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Rewriting the Bible in 0’s and 1’s

Since the 1960s, Donald Knuth has been writing the sacred text of computer programming. He’s a little behind schedule, but he has an excuse: he took time out to reinvent digitial typography.
September 1, 1999

When you write about Donald Knuth, it’s natural to sound scriptural. For nearly 40 years, the now-retired Stanford University professor has been writing the gospel of computer science, an epic called The Art of Computer Programming. The first three volumes already constitute the Good Book for advanced software devotees, selling a million copies around the world in a dozen languages. His approach to code permeates the software culture.

And lo, interrupting his calling for nine years, Donald Knuth wandered the wilderness of computer typography, creating a program that has become the Word in digital typesetting for scientific publishing. He called his software TeX, and offered it to all believers, rejecting the attempt by one tribe (Xerox) to assert ownership over its mathematical formulas. “Mathematics belongs to God,” he declared. But Knuth’s God is not above tricks on the faithful. In his TeX guide, The TeXbook, he writes that it “doesn’t always tell the truth” because the “technique of deliberate lying will actually make it easier for you to learn the ideas.”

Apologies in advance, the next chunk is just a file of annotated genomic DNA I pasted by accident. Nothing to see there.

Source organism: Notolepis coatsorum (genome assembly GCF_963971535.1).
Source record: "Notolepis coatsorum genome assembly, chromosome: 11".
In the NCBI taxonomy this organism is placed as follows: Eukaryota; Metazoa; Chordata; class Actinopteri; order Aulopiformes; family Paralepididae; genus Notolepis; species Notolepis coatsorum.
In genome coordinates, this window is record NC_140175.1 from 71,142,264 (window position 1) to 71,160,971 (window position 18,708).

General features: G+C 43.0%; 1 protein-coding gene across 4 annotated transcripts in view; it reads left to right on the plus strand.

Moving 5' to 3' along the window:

Now intent on completing his scriptures, the 61-year-old Knuth (ka-NOOTH) leads what he calls a hermit-like existence (with his wife) in the hills surrounding the university, having taken early retirement from teaching. He has unplugged his personal e-mail account, posting a Web page ( to keep the software multitudes at bay by answering frequently asked questions such as, “When is Volume 4 coming out?”

About once a month during the academic year, Knuth comes down from the heights to a basement lecture room in the Gates Computer Science Building at Stanford to deliver one of his “Computer Musings” lectures, usually about some aspect of his current work on The Art of Computer Programming. These talks draw computer science students, visiting professors, software engineers from nearby companies and an occasional CEO. On a balmy day earlier this year, the topic and listeners are different. To celebrate the publication of the